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This article was published 9/2/2013 (1200 days ago), so information in it may no longer be current.
CALGARY -- Alberta Premier Alison Redford says a sales tax isn't on the agenda, even though many of the panellists at an economic summit that her government convened Saturday said it could be one solution to the province's fiscal woes.
"Oh, I don't think we're anywhere near that at all. I think the fact that people are beginning to talk about it as an idea is a really important thing," Redford told reporters after the day-long event.
"Ideas are important, but no need to jump the gun on that."
By law, Albertans would need to vote on a provincial sales tax in a referendum.
Alberta has prided itself for decades on being the only province not to have a sales tax, and Albertans were among the most angry when the Conservative government of Brian Mulroney brought in a federal sales tax in the 1990s. Two Tory MPs from Alberta left the Conservative caucus in protest.
Redford's government has said it faces a $6-billion oil and gas revenue shortfall, mainly due to the inability of Alberta crude to access markets that will pay the best price.
Among the business people, economists and academics in favour of bringing a sales tax to Alberta were George Gosbee, CEO of investment firm AltaCorp Capital, and University of Calgary tax expert Jack Mintz.
"It's my view that we don't have a cost problem, we have a revenue problem," said Gosbee, adding spending cuts would be "draconian."
Gosbee said he also favours bringing back health-care premiums.
Mintz said Alberta's challenge has more to do with spending than with revenue, but that it has a "tax-mix problem" as well.
He said the province relies too much on "harmful and volatile" revenue sources.
Mintz advocates switching from income taxes to consumption-based taxes, whether through user fees, excise taxes or a sales tax.
"Many Albertans believe that having no sales tax is a tax advantage. It is the opposite. Not having a sales tax is a disadvantage in today's global economy," he said.
He said U.S. state governments that have low income taxes but have a sales tax, such as Texas, are seeing stronger economic growth.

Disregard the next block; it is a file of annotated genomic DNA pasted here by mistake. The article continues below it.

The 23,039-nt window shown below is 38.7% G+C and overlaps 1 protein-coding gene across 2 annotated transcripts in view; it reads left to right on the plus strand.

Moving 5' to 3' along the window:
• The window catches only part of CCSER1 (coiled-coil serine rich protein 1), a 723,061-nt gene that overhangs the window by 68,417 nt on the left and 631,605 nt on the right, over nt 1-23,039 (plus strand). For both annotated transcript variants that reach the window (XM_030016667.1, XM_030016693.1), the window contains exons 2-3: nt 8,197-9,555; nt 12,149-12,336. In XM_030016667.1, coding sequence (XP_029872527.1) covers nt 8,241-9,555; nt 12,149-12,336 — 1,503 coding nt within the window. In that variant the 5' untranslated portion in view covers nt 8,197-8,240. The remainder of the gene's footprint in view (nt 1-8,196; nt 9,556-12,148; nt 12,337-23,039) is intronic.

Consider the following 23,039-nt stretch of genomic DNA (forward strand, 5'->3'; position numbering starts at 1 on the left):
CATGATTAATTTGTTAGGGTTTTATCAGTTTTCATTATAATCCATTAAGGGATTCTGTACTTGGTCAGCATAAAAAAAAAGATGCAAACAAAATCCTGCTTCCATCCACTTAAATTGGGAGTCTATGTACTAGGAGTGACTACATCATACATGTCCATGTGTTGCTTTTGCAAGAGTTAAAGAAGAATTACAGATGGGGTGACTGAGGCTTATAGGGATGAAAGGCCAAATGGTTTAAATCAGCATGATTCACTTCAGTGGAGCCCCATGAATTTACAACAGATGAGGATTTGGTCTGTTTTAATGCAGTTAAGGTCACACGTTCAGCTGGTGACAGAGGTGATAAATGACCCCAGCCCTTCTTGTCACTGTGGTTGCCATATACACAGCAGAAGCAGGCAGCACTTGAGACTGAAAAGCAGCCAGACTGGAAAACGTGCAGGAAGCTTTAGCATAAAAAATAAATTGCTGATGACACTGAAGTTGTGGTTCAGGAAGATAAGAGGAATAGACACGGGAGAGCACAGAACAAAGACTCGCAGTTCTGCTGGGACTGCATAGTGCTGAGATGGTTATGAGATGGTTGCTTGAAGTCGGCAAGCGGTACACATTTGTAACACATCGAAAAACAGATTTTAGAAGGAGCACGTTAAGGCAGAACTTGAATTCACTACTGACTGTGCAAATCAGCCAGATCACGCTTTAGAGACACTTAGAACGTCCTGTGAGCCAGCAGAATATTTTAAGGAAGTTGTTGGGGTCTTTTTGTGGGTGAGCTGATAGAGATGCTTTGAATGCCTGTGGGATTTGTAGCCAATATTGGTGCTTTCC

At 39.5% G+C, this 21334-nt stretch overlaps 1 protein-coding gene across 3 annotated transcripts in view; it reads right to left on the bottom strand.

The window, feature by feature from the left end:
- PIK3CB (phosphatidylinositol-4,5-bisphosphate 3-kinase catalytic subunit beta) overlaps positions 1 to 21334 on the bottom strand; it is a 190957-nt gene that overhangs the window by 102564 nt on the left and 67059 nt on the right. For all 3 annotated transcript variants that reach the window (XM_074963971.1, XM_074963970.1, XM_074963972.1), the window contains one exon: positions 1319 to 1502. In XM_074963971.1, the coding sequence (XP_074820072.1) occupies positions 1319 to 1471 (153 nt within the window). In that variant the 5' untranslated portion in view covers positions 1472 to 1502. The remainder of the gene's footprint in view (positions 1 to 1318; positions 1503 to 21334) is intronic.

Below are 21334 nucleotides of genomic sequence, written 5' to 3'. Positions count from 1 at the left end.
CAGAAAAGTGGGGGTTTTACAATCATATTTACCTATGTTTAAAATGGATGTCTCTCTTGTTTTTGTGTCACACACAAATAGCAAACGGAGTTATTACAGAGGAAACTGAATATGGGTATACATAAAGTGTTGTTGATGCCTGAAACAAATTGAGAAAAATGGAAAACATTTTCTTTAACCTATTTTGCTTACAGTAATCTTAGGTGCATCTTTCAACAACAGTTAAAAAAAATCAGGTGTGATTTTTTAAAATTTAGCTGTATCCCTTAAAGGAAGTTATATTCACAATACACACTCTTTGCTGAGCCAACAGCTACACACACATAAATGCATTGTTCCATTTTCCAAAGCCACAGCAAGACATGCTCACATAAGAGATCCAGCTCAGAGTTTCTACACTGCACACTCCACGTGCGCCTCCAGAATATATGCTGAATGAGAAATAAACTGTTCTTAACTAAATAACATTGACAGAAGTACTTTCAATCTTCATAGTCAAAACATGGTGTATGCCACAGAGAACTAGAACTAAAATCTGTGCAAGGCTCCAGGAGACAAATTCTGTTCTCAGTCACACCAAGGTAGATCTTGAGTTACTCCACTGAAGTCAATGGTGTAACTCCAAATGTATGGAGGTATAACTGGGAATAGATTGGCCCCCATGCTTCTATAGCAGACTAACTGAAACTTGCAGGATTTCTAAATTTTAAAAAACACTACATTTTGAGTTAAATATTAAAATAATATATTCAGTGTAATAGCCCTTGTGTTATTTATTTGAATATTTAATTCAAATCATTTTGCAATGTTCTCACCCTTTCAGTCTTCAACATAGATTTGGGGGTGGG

Danielle Smith, leader of the right-wing opposition Wildrose Party, said she was disappointed to see how much revenues dominated the day's discussion, whether it was through taxes or debt. Some panellists said low interest rates make borrowing money a good option.
"I'm very worried that what we're going to see is laying the table to try to soften the ground for tax increases in future years. I don't think that's what Albertans want," she said.
"I don't think that's what they voted for in the last election."
NDP Leader Brian Mason said the economic summit did little to address the underlying issues plaguing the province.
"We didn't learn what it was that created the dependence on royalty revenue in the first place, which was, of course, cuts to income tax for the wealthy and for corporations. That never really came up. We were just into a sales tax all of a sudden," he said. "Nobody talked about making sure that the wealthiest in our society pay their fair share."
Derek Fildebrandt, Alberta director of the Canadian Taxpayers Federation, said spending has increased 25 per cent over the last decade, adjusted for inflation and population growth, though revenues have increased 21 per cent over that time.
"It is precisely our unwillingness as a province to hold spending increases to a reasonable level that has resulted in expenditures outgrowing revenues," he said.
Tom Flanagan, a University of Calgary political science professor who led the Wildrose campaign in the last election, said spending cuts are something concrete that can be done today, and that revenue is more a long-term matter.
In order to be politically palatable, those cuts would have to take place across the board, Flanagan said when panellists were pressed on what spending they'd target.
Redford said the economic summit was not meant to deal with the upcoming March 7 budget, but to have a more forward-looking view.
About 300 people attended in person and some 70,000 participated through Twitter.
-- The Canadian Press